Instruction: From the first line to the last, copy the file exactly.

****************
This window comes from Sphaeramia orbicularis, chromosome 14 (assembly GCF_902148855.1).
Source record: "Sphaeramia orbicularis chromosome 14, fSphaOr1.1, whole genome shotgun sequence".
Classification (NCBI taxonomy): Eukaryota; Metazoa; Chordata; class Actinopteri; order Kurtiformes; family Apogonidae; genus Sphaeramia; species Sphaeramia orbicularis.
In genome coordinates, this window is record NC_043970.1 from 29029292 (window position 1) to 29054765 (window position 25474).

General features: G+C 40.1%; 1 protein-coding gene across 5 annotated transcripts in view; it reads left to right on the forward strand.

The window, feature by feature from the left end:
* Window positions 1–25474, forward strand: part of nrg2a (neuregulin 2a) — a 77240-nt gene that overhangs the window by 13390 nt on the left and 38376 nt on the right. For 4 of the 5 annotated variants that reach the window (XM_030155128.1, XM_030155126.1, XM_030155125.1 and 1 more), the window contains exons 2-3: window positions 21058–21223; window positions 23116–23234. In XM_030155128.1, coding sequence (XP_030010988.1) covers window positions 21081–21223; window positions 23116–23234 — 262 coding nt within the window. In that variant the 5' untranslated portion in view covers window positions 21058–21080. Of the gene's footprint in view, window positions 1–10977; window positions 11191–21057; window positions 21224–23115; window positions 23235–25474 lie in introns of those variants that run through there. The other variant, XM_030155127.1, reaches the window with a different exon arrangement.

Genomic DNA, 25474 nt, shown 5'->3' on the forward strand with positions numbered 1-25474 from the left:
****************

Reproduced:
This window comes from Sphaeramia orbicularis, chromosome 14 (assembly GCF_902148855.1).
Source record: "Sphaeramia orbicularis chromosome 14, fSphaOr1.1, whole genome shotgun sequence".
Classification (NCBI taxonomy): Eukaryota; Metazoa; Chordata; class Actinopteri; order Kurtiformes; family Apogonidae; genus Sphaeramia; species Sphaeramia orbicularis.
In genome coordinates, this window is record NC_043970.1 from 29029292 (window position 1) to 29054765 (window position 25474).

General features: G+C 40.1%; 1 protein-coding gene across 5 annotated transcripts in view; it reads left to right on the forward strand.

The window, feature by feature from the left end:
* Window positions 1–25474, forward strand: part of nrg2a (neuregulin 2a) — a 77240-nt gene that overhangs the window by 13390 nt on the left and 38376 nt on the right. For 4 of the 5 annotated variants that reach the window (XM_030155128.1, XM_030155126.1, XM_030155125.1 and 1 more), the window contains exons 2-3: window positions 21058–21223; window positions 23116–23234. In XM_030155128.1, coding sequence (XP_030010988.1) covers window positions 21081–21223; window positions 23116–23234 — 262 coding nt within the window. In that variant the 5' untranslated portion in view covers window positions 21058–21080. Of the gene's footprint in view, window positions 1–10977; window positions 11191–21057; window positions 21224–23115; window positions 23235–25474 lie in introns of those variants that run through there. The other variant, XM_030155127.1, reaches the window with a different exon arrangement.

Genomic DNA, 25474 nt, shown 5'->3' on the forward strand with positions numbered 1-25474 from the left: